Bond was set today at $100,000 each. They’re charged with armed robbery, first-degree home invasion and larceny in a building.
George asked for a court-appointed lawyer. White said he has an attorney, but he appeared by video from jail without one.
Fleck said that the incident was his fault, claiming he didn’t do enough homework on White’s and George’s backgrounds while recruiting them.
“It falls on one person, and it falls on me, as the head football coach,” he said during the Mid-American Conference teleconference today. “I’m the one who offers scholarships. I’m the one who brings people in here. I’m the one, in the last four years, who brought in the type of student-athletes that we want to be very proud of here at Western Michigan.
“Somewhere along the line, obviously, I didn’t go a good enough job and thorough enough job on a few guys.” …
The pair were part of Western Michigan’s heralded 2016 recruiting class, which was ranked 70th nationally and No. 1 in the MAC.
Fleck said the incident was a learning moment for him.
“It’s unfortunate, but it falls on me,” he said. “And I take responsibility for it, as the head football coach, because this is my football team. I’ve got to be completely better.
“We talk about failing is growing in our program, and that goes along with me, too. I told my team that, as well. If you quit, you’re a failure. The one thing about us is that we will never quit. We don’t elect to be around quitters. We’re going to continue to grow higher.”
In 2014, two other Western Michigan players, Eddie Rolle and Devante Lee, were charged with second-degree retail fraud after allegedly shoplifting at a local Walmart. In August 2013, Broncos senior running back Tevin Drake was arrested and charged with domestic battery, resisting with violence, resisting without violence and battery of a law enforcement officer, according to a news release, charges that led to Fleck suspending him, too. From MLive.com on August 10, 2013:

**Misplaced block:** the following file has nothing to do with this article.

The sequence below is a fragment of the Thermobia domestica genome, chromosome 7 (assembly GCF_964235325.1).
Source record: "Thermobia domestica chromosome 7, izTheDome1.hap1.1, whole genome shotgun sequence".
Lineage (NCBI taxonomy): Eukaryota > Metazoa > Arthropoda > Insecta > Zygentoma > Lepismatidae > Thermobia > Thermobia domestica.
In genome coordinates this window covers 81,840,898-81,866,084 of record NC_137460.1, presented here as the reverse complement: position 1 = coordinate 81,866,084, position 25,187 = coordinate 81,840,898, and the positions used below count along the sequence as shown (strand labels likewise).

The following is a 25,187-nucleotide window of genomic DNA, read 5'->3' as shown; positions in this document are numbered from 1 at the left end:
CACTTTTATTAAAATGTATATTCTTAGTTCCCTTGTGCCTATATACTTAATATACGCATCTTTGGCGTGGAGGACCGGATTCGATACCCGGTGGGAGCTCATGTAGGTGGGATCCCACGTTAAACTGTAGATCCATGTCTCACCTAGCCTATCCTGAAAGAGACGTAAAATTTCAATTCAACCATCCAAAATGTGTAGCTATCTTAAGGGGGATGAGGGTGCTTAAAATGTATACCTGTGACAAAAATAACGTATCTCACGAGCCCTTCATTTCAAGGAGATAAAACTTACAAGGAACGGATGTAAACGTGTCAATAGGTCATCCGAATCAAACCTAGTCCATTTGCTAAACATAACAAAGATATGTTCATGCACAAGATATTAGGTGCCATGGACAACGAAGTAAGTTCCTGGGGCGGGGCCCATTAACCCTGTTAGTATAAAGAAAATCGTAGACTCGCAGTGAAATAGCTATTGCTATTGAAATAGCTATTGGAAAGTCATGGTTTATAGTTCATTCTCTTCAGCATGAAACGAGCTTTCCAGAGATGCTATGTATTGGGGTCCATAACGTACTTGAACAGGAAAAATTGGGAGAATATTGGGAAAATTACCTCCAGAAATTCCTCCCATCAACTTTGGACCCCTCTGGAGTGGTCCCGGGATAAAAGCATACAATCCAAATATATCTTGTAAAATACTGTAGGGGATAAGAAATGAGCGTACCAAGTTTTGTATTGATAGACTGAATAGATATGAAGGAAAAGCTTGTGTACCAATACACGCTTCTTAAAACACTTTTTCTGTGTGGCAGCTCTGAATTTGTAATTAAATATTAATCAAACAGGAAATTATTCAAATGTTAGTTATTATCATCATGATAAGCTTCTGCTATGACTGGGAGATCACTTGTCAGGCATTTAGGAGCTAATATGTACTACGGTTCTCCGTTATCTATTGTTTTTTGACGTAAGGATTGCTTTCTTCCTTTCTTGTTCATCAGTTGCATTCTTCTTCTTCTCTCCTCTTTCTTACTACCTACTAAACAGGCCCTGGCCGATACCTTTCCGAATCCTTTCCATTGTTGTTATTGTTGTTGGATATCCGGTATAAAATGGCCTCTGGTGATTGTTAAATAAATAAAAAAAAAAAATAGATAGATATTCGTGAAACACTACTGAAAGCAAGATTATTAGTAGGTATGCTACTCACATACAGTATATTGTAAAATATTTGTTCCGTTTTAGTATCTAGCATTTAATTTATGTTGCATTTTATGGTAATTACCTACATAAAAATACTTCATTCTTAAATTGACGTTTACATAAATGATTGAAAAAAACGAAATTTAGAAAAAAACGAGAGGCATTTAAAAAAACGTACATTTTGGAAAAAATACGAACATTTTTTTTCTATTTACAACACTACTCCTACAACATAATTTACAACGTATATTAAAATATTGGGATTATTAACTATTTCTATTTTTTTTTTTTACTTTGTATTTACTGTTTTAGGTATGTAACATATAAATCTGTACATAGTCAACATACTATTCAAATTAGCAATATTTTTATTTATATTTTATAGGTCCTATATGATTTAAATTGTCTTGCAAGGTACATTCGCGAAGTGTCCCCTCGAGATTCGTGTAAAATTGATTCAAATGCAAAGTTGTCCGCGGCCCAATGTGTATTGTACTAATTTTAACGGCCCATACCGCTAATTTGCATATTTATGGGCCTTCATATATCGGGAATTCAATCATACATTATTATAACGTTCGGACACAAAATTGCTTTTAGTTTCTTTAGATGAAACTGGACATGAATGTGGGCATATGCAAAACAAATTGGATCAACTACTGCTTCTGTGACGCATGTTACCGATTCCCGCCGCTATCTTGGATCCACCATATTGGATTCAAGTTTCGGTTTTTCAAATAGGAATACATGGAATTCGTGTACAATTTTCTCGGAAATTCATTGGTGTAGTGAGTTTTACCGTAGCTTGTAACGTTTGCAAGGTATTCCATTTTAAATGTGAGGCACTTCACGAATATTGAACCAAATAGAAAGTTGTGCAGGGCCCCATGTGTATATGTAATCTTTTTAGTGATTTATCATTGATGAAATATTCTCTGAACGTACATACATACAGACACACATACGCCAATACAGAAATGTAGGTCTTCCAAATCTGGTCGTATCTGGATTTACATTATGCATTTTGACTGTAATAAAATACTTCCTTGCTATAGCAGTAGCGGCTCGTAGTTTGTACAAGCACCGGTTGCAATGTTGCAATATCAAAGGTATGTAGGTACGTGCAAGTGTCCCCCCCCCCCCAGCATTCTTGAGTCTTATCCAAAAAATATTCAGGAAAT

The release states that officers responded at 12:33 a.m. on Aug. 1 to a residence in Brooksville, Fla., in reference to a battery, where a woman told officers Drake battered her.
The press release says Drake became uncooperative and combative as he pushed an officer out of a doorway before fleeing on foot. After a 20-minute foot pursuit Drake returned to the original residence and resisted officers, who used a Taser to subdue Drake before transporting him to the Hernando County Jail, where he is held without bond.
Western Michigan head coach P.J. Fleck said Monday Drake was suspended indefinitely from the team and he said Saturday he will wait for the legal process to take its course before making a final decision on Drake’s future with the team.
“He made a very very poor choice,” Fleck said. “I am so proud of his progress he had made up until that decision. We hadn’t had one issue with Tevin in seven months. He really bought into this program, but it shows one decision can truly turn around your entire future. I think it’s important for our football program to see that, even with an elite player like himself. It’s not like he was some guy that never played and it’s easy to get rid of him. We’re going to suspend him indefinitely.
“I talk to him almost daily and we have elite conversations and he understands everything and truly takes accountability for it. … You can make your life what it is, but you’re going to make mistakes and there will be consequences for them. How long, I’m not sure. We’re going to gather all of the facts and wait for the legal process to take its course.”
From DeKalb, Ill., to Kalamazoo, Mich., Fleck has always talked a good game. Now we’re going to see if he can back it up.
Because if the Gophers’ latest reset button can’t get everyone rowing the same direction, and quickly, the conversations are going to be less about the boat. And more about the life preserver.